2005 Salt Lake City Annual Meeting (October 16–19, 2005)

Paper No. 1
Presentation Time: 8:15 AM


TANG, Carol M., Education Division, California Academy of Sciences, 875 Howard Street, San Francisco, CA 94103, ctang@calacademy.org

It is ironic that just as the controversy over the teaching of evolution has heated up in America, so too has the incorporation of evolution into geoscience and space science research. As the developing fields of geobiology and astrobiology become more visible in scientific meetings, professional societies, scholarly journals and funding opportunities at NASA and NSF, physical scientists are delving deeper into concepts of biological evolution in order to understand the universe around us. Thus, teaching evolution is not confined to biology or paleontology courses but rather, has become more important in basic and advanced geology and astronomy courses as well.

Biological evolution has always played an important role in stratigraphy and geochronology because the change in species through time, the origin of new species, and species extinctions are key to recognizing and correlating stratigraphic intervals. The recognition of deep time and the evolutionary history of life on earth also go hand-in-hand in geoscience teaching and research. Understanding the development of adaptations through natural selection is useful in the interpretation of facies and paleoenvironments in the geological record.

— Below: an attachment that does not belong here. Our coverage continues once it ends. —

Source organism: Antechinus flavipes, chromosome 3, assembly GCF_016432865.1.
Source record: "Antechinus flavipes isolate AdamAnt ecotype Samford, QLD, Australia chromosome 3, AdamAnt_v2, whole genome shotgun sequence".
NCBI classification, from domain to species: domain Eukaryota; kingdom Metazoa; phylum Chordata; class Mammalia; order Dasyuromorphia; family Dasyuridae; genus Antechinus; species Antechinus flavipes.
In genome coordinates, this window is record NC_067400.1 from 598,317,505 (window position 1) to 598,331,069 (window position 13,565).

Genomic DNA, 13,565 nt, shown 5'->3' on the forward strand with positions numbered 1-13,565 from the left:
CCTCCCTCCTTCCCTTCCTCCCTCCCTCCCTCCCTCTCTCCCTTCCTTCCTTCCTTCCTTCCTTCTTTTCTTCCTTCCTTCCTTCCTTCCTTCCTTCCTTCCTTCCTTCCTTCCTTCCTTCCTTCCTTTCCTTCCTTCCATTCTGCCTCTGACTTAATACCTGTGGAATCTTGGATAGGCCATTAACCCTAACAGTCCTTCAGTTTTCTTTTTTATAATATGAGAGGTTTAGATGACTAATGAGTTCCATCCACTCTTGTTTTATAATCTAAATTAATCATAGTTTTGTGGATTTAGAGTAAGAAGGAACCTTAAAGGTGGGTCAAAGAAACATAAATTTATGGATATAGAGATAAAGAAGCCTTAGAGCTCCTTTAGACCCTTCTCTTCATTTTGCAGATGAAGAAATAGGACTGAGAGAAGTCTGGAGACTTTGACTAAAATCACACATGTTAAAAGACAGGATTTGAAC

In the fields of geobiology and astrobiology, evolution also plays an integral part in setting the direction of research. Some of the proposed criteria for recognizing life in ancient rocks and the search for life beyond Earth include concepts such as individual variation, natural selection, adaptation to extreme environments and evolution through time. Processes such as the development of oxygen in the Earth atmosphere, carbon and nutrient cycling, and reef and carbonate formation through geological time are best done in the context of understanding the origin, evolution, and extinction of life forms.

Thus, physical scientists can and should play an increasingly larger role in promoting the teaching of evolution and developing successful strategies to teach natural selection, microevolution and macroevolution. But at the same time, because many geology students are not well-versed in biology, geoscience educators must be careful not to gloss over or employ “shorthand” when discussing the complexities or subtleties in evolutionary theory so as to avoid promoting and reinforcing misconceptions by the public.